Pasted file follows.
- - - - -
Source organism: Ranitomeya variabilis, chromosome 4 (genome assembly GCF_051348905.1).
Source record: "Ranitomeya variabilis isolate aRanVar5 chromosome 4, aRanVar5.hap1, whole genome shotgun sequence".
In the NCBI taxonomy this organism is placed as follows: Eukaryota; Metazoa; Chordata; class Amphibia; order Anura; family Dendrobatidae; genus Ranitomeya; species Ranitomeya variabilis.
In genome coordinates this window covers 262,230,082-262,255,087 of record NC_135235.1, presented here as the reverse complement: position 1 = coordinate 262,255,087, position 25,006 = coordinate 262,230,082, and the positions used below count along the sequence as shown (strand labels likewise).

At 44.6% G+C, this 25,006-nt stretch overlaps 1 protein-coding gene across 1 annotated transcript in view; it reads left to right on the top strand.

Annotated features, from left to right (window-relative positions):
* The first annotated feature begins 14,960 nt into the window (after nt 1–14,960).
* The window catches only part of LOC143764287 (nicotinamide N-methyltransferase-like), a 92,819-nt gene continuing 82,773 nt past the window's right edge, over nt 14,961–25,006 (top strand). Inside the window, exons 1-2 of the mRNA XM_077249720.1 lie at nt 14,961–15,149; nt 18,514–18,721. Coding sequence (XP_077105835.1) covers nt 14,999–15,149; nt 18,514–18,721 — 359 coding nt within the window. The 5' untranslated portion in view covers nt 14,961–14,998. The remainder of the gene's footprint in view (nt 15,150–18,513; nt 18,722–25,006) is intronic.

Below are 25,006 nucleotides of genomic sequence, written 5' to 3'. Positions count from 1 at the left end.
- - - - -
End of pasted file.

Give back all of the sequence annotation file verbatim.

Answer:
Source organism: Ranitomeya variabilis, chromosome 4 (genome assembly GCF_051348905.1).
Source record: "Ranitomeya variabilis isolate aRanVar5 chromosome 4, aRanVar5.hap1, whole genome shotgun sequence".
In the NCBI taxonomy this organism is placed as follows: Eukaryota; Metazoa; Chordata; class Amphibia; order Anura; family Dendrobatidae; genus Ranitomeya; species Ranitomeya variabilis.
In genome coordinates this window covers 262,230,082-262,255,087 of record NC_135235.1, presented here as the reverse complement: position 1 = coordinate 262,255,087, position 25,006 = coordinate 262,230,082, and the positions used below count along the sequence as shown (strand labels likewise).

At 44.6% G+C, this 25,006-nt stretch overlaps 1 protein-coding gene across 1 annotated transcript in view; it reads left to right on the top strand.

Annotated features, from left to right (window-relative positions):
* The first annotated feature begins 14,960 nt into the window (after nt 1–14,960).
* The window catches only part of LOC143764287 (nicotinamide N-methyltransferase-like), a 92,819-nt gene continuing 82,773 nt past the window's right edge, over nt 14,961–25,006 (top strand). Inside the window, exons 1-2 of the mRNA XM_077249720.1 lie at nt 14,961–15,149; nt 18,514–18,721. Coding sequence (XP_077105835.1) covers nt 14,999–15,149; nt 18,514–18,721 — 359 coding nt within the window. The 5' untranslated portion in view covers nt 14,961–14,998. The remainder of the gene's footprint in view (nt 15,150–18,513; nt 18,722–25,006) is intronic.

Below are 25,006 nucleotides of genomic sequence, written 5' to 3'. Positions count from 1 at the left end.